Despite the fact that models usually show that education is good for national income, the empirical evidence is mixed. The typical reason provided is that there are inefficiencies in the provision of education, or that raising the funds for public education is distortionary.
Rossana Patrón focuses on the latter using a growth model with an informal sector where households allocate their time to education, formal and informal work. Formal labor income is taxed to finance public education, along with indirect taxes in the formal sector. The economy may end up on the wrong side of the Laffer curve because any increase in the tax rate discourages labor, and in particular formal labor. Thus a government should only raise taxes if the distortionary effect is swamped out by the effect on human capital accumulation.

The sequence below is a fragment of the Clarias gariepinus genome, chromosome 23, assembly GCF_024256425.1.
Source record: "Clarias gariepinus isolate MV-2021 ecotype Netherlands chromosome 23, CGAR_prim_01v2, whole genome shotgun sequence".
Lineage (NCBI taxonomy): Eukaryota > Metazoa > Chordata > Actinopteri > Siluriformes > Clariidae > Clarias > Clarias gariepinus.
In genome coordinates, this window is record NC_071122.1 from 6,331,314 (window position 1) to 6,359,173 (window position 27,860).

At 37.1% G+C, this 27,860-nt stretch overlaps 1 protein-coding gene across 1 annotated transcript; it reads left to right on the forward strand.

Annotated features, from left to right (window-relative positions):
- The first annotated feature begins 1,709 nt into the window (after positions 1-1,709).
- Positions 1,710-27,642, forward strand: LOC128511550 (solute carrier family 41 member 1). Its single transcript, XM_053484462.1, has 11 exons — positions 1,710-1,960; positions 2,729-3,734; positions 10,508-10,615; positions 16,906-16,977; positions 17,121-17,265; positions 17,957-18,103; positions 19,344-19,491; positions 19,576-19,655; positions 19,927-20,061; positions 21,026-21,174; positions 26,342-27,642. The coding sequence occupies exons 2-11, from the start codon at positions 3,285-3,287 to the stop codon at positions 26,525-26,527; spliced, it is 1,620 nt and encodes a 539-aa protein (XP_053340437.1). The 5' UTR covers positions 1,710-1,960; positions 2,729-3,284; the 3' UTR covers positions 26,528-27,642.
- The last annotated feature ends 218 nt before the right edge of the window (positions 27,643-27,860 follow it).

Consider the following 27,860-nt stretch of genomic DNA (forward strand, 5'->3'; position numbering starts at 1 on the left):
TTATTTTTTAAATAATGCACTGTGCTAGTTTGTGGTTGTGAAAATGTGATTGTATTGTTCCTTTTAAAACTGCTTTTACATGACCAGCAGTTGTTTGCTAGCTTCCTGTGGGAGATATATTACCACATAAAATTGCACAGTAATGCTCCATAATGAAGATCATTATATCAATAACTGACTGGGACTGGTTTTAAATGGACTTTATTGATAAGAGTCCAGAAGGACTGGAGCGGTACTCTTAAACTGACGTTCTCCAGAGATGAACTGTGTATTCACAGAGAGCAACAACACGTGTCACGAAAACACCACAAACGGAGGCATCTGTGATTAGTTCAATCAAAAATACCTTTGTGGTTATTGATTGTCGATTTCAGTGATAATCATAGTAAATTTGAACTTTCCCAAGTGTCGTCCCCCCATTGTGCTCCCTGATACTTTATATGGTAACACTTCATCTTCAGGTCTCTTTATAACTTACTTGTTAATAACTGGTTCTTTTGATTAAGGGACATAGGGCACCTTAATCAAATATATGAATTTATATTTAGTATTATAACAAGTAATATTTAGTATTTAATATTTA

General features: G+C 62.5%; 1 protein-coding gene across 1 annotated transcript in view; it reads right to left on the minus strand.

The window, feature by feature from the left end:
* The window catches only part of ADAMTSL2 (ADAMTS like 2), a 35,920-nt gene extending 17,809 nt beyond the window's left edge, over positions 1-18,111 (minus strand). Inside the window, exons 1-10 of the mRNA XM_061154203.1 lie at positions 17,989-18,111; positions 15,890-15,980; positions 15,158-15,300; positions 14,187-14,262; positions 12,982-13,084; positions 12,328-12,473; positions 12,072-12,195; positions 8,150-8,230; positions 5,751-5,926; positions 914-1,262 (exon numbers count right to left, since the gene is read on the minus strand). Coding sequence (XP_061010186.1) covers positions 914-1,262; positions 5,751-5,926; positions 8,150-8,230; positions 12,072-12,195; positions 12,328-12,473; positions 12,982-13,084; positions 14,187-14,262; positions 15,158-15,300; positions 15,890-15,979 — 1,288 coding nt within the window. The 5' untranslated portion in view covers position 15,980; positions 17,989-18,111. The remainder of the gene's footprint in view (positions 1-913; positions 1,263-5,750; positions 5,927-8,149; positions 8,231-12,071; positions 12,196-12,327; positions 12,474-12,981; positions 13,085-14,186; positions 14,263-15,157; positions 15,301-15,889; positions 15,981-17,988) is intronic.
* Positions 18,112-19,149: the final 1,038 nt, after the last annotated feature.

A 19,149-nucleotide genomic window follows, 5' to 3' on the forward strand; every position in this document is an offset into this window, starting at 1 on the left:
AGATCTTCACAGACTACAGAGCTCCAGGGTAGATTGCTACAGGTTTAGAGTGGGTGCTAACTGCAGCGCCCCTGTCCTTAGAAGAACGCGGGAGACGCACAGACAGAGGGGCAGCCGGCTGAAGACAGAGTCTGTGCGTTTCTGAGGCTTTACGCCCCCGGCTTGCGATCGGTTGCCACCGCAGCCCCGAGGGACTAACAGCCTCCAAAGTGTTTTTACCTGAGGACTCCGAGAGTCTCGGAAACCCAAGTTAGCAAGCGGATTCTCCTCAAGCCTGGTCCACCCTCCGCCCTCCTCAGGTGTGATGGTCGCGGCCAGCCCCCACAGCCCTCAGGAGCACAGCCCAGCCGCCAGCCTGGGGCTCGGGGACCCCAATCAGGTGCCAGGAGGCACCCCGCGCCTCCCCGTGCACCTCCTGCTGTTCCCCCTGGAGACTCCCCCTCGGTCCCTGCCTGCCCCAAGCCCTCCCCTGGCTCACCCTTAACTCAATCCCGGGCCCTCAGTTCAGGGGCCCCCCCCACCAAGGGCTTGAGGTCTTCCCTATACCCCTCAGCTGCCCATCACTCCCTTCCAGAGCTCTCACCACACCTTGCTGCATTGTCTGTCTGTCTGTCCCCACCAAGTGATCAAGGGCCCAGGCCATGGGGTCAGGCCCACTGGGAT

Now this is all very intuitive, and we would not really have needed a complex model to figure this out. Where such a model becomes really useful is that it allows to quantify things, in particular when there are ambiguities such as the one above. With realistic parametrization, it may turn out that we are far from an ambiguity and that raising taxes for education is a no-brainer (or not). But theory that tells you rather intuitive results and that anything can happen somewhere in the parameter domain is not useful.